But on the first day of the week, at early dawn, they came to the tomb, taking the spices that they had prepared. They found the stone rolled away from the tomb, but when they went in, they did not find the body. While they were perplexed about this, suddenly two men in dazzling clothes stood beside them. The women were terrified and bowed their faces to the ground, but the men said to them, “Why do you look for the living among the dead? He is not here, but has risen. Remember how he told you, while he was still in Galilee, that the Son of Man must be handed over to sinners, and be crucified, and on the third day rise again.” Then they remembered his words, and returning from the tomb, they told all this to the eleven and to all the rest. Now it was Mary Magdalene, Joanna, Mary the mother of James, and the other women with them who told this to the apostles. But these words seemed to them an idle tale, and they did not believe them. But Peter got up and ran to the tomb; stooping and looking in, he saw the linen cloths by themselves; then he went home, amazed at what had happened. Luke 24:1-12
(Since Easter this year falls on April 1, I have to wonder – if Jesus sees his shadow when he leaves the tomb, — will we have five more weeks of Lent?) [My April Fools’ joke for the day…]
Since last year I have been saving for this sermon an intriguing article I found in The New Yorker magazine entitled, “The God Pill.” The author, Tad Friend, describes a fascinating scene. In an evening meeting a year ago, a group of venture capitalists, medical scientists and Hollywood stars gathered for a series of presentations. The speakers and listeners shared one illusive but enticing goal: eternal life.
These well-bankrolled, so-called “Immortalists” divide themselves into two camps. One group is called The Meat Puppets — people who believe that we can retool our biology and live longer, maybe even forever. Then there are The Robocops — those who believe that we will eventually be able to download our minds into a robot or “the cloud” and so attain a sort of eternal consciousness.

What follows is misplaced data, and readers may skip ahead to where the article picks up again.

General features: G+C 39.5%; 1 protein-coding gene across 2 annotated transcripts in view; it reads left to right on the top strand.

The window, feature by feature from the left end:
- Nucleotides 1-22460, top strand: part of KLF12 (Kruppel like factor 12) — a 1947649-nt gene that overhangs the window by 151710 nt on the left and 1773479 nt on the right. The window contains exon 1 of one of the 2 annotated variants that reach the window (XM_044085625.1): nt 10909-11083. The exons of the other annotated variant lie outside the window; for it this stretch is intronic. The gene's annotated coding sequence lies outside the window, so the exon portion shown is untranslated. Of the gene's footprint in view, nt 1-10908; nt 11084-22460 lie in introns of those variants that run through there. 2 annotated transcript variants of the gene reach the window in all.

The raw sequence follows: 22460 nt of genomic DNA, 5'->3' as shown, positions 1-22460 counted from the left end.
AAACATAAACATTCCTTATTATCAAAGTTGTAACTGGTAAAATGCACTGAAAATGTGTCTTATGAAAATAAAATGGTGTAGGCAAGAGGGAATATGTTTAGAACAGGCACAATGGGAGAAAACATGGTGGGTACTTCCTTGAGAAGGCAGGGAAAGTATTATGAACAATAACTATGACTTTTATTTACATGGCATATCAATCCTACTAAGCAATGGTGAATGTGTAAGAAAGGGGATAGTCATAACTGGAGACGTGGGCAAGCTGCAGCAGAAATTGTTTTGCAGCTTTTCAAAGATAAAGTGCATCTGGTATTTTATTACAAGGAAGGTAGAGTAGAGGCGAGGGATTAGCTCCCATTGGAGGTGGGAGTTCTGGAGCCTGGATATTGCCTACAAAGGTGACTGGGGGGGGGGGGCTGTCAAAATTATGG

One of the participants, Dr. Yoon Jun, described his perspective like this: “I have the idea that aging is plastic, malleable, that it’s encoded. If something is encoded, you can crack the code.” To growing applause, he went on, “If you can crack the code, you can hack the code!”
This, I suppose, is the ultimate hack: immortality.
A number of prominent biologists have criticized “immortality research” for employing sketchy science. Still, you can’t help wondering: What if they succeed? What would it mean for population growth? What would it mean for the planet and its resources? What implications would it have for the economy?
Mostly, though, The New Yorker story left me wondering: What is behind this impulse? Why do people want to hack their way to immortality?
One clue lies in a common thread woven through the lives of the Immortalists. Nearly every one of them experienced the death of a parent when they were young.
Larry Ellison, the founder of Oracle, the fifth-wealthiest person in America, someone who has donated hundreds of millions of dollars to aging research, lost his adoptive mother when he was 22.
Ellison told his biographer, “Death has never made any sense to me. How can a person be there and then just cease to exist — just not be there?”